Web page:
MPK RMC Combat Fitness Test 2019

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There are many ways to spend an awesome weekend. One is definitely to take part in the Royal Marine Commando Fitness test. The National Defence Training Association of Finland has organized a fitness test adopted from Royal Marine Commando for quite some time in Coastal Jaeger company in Dragsvik and this year’s timing matched my schedule. I was really curious to see how this would play out.

The test conducted is an adaptation of “ROYAL MARINES ADVANCED PERSONNEL FITNESS ASSESSMENT” and “ROYAL MARINES ADVANCED COMBAT FITNESS TESTS (RM ACFT (2) )”. In a nutshell, tests were run as follows:

Day 1: Bit of a warm-up and the first march

Basic physical tests

We started the testing cycle with basic:

  • Push-ups
  • Sit-ups
  • Pull-ups
  • Aerobic test via shuttle run between 20-meter lines with a progressively faster pace

The test protocol was pretty strict and all tests were performed according to predetermined pace indicated by “beep” sounds coming from the speakers. This was a different approach compared to Finnish Military tests, where you have a predetermined time to complete as many reps as possible. In order to pass the tests, one needs to score points from each evolution and gain at least 200 points in total.

My performance was quite ok. I did well with push-ups and made all 60 reps required for full points. It was actually easy to do push-ups at a predetermined pace. With sit-ups and pull-ups, it was a bit more difficult and I have a feeling that I underperformed. The aerobic test was pretty nasty. Running between lines feels quite easy at first, but pace increases really fast and at least I had to put my a game on to meet the time limits. Still, I managed to score 214 points in total, which means “satisfactory” on scoring. So next year I have some score to settle with the test.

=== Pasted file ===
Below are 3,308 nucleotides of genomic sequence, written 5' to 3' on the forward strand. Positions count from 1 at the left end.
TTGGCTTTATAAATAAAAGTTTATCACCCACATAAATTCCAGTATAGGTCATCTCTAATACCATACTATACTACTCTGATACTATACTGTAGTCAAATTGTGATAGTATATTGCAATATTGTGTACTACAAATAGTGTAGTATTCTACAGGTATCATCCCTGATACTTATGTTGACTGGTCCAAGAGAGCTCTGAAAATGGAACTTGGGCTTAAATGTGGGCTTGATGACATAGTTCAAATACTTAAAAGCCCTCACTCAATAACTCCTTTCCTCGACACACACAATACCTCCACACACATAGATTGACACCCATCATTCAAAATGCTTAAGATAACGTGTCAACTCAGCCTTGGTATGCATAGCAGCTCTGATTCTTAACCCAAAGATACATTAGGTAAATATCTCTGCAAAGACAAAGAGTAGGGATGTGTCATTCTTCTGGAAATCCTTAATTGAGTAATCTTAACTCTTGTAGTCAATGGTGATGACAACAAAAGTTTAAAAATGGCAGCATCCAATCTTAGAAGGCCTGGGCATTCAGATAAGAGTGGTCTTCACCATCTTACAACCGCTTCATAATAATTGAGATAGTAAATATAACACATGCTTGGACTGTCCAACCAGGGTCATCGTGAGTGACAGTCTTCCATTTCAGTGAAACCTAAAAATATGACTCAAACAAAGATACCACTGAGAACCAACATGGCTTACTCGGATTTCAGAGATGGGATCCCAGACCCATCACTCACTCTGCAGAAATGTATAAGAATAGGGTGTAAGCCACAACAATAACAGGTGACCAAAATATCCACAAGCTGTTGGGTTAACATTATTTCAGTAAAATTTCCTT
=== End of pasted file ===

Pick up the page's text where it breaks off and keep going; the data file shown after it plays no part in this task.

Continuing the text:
20 km march

After the test and quick breakfast, we headed away to conduct the first march in the test cycle. A 20-kilometre march with 31.3 kg load under 3 h 30 min but not faster than 3 h 25 min. The equipment was a weapon, battle dress uniform, combat webbing and rucksack. The webbing and weapon should weigh at least 13.22 kg and the rest of the load is in a rucksack.

Picture: MPK / Mikael Eklöf

The march was nice and fun. It was raining all the time but the heavy load and fairly fast pace (5.7-5.8 km/h) kept us warm. Spirits were high among the whole crew and everybody was making sure that each of us would meet the standards. During this evolution, our Särmä TST RP80 rucksack proved to be a solid companion. With such a heavy load, the external frame and well-adjusted carry system provided stability and comfort.

Picture: MPK / Mikael Eklöf

I did not have any problems during the march or after it. I guess it is a matter of practice and I regularly do marches ranging from 20 - 100 km so this was pretty easy evolution, even though the timeframe was fairly tight and the load was heavy.

Day 2: Speed march and carrying stuff

The second day we started early. At 06:00 we were ready to start the second march in the test cycle. The same 20-kilometre march, this time with a 25 kg load to be completed under 3 h but not faster than 2 h 55 min. The speed increased quite a lot more than the weight dropped. Now the average speed had to be 6.7-6.9 km/h. In practice, we ran the best part of the route.

Picture: MPK / Mikael Eklöf

Some folks who had done the test before told horror stories about the second march and I had mentally prepared for the worst but frankly speaking, I think the march was actually easier than the first one. We were rolling at a fast pace and I felt covering kilometres faster was easier from a mindset point of view. The faster you are done, the faster you get to rest - kind of thinking. Spirits were high during the whole march and it was a good presentation of camaraderie when the whole crew cheered the last warriors to pass the finish line on time.